April 12-16, 2004 – American Educational Research Association Annual Conference in San Diego, delivered a lecture entitled “Lev Vygotsky and Howard Gardner: Through a New Lens”

March 19, 2004 – International Linguistic Association 49th Annual Conference, Hunter College, New York, delivered a lecture entitled “Interpreting Lev Vygotsky”

Delivered a paper, “Revisiting Vygotsky and Gardner: Realizing Human Potential”, International conference on creativity and imagination in education and methods of mastery Russian State University for the Humanities Moscow, Russia, November 17-20, 2003

Invited/Served

Served on the Executive Committee Board of WORD, The Journal of The International Linguistics Association (ILA) and was a Member of the ILA, 2000-2014; AERA; TESOL

Served on the Review Board of the ILA- Reading/Reviewing papers for Annual Conferences of the International Linguistic Association, (ILA) between 2000-2014.

Invited to speak at the JSA conference on the subject of "Gifts of the Jews to Modern Society” December 3, 2007.

Invited to St. Petersburg State University of Economics and Finance to explore the establishment of ongoing and long-term relationship of educational international cooperation with St. John’s University—to be organized at a future date.

Developed a semester long class project involving every student in my ESL class. Created and edited a Journal for ESL students. Every semester the students write essays and poetry, do art and photography that they contribute to the journal. The journal is published at the end of the semester.

Invited Mr. Bernard Gotfryd, a noted Holocaust survivor, lecturer and author, to speak to the undergraduate and graduate students in my ESL classes. The students were studying Mr. Gotfryd’s stories from his book Anton the Dove Fancier: and Other Tales of the Holocaust for several weeks prior to the visit. The students wrote reaction papers based on our study of the Holocaust and the stories that they read in class and wrote letters to Mr. Gotfryd, expressing their feelings and gratitude for his visit to our class. The students also included a list of questions for Mr. Gotfryd to address. The lecture and discussion was very successful. The students were very moved by the presentation and were able to relate the experiences of the speaker and the horrors of the Holocaust to similar events in their own countries in Europe and Asia as experienced by their parents and grandparents. After the visit the students were instructed to write letters to Mr. Gotfryd, expressing their gratitude and impressions. Once those letters were self-edited for syntactical errors, they were sent to Mr. Gotfryd. In turn Mr. Gotfryd sent a letter to the class expressing his appreciation for a warm reception and welcome. Mr., Gotfryd privately confided in me that he will forward the letters from the students to the National Holocaust Archives, April 20, 2010.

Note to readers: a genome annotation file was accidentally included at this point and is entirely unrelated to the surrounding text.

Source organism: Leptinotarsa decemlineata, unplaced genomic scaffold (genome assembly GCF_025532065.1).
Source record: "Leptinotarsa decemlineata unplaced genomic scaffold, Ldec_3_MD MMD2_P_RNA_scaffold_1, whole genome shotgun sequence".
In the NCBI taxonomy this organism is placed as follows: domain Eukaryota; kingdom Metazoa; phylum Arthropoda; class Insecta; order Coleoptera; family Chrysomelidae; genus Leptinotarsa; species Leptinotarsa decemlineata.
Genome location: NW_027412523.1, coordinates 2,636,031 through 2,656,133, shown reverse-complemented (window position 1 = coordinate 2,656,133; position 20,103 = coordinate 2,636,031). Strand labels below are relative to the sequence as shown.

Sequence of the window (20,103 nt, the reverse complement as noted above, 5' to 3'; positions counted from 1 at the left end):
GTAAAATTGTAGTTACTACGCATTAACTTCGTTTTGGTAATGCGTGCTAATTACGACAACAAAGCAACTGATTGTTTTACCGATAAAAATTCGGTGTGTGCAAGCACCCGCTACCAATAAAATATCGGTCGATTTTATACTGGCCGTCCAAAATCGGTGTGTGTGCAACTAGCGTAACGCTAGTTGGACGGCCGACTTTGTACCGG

Organize/d Cultural Activities for the ESL and for ALL the SJU students, both undergraduate and graduate, including the GLCC community.

Those activities have been sponsored by the LC of SJU and St. John College and The Department of Languages and Literatures-- Films: Mao’s Last Dancer, The Miracle Worker, My Big Fat Greek Wedding, The Book Thief, among others; Workshops: A Business Writing Workshop for St. John's Chapter “Ascend”, Teaching Modern Hebrew, Grammar/Culture lessons, dance workshops; Events:  A Thanksgiving history lesson; and Conferences: International Conferences on Teaching Language, Lectures on the Holocaust, among others 

Courses Taught at St. John's University:

  • Introduction to Language LIN 1010
  • Survey of Linguistics LIN 1020
  • Modern Hebrew I & II
  • Intermediate Oral/Aural, ESLS 1200   
  • Advanced Oral/Aural, ESLS 1300
  • Low Intermediate Reading/Writing, ESLW 1100
  • Intermediate Reading/Writing, ESLW 1200           
  • Advanced Reading/Writing, ESLW 1300
  • Discover New York, DNY 1000C
  • ESL
  • Linguistics
  • Modern Hebrew
  • Coordinator of ESL at the Department of Languages and Literatures
  • ESL Coordinator at the GLCC, serving the ESL tutors and organizing ESL events such as films and discussions and working with Learning Communities in order to help serve the ESL students better.
  • Moderator/Faculty Advisor for the Jewish Students’ Association JSA of St. John’s University.

Professional Organizations
ERA
NYS TESOL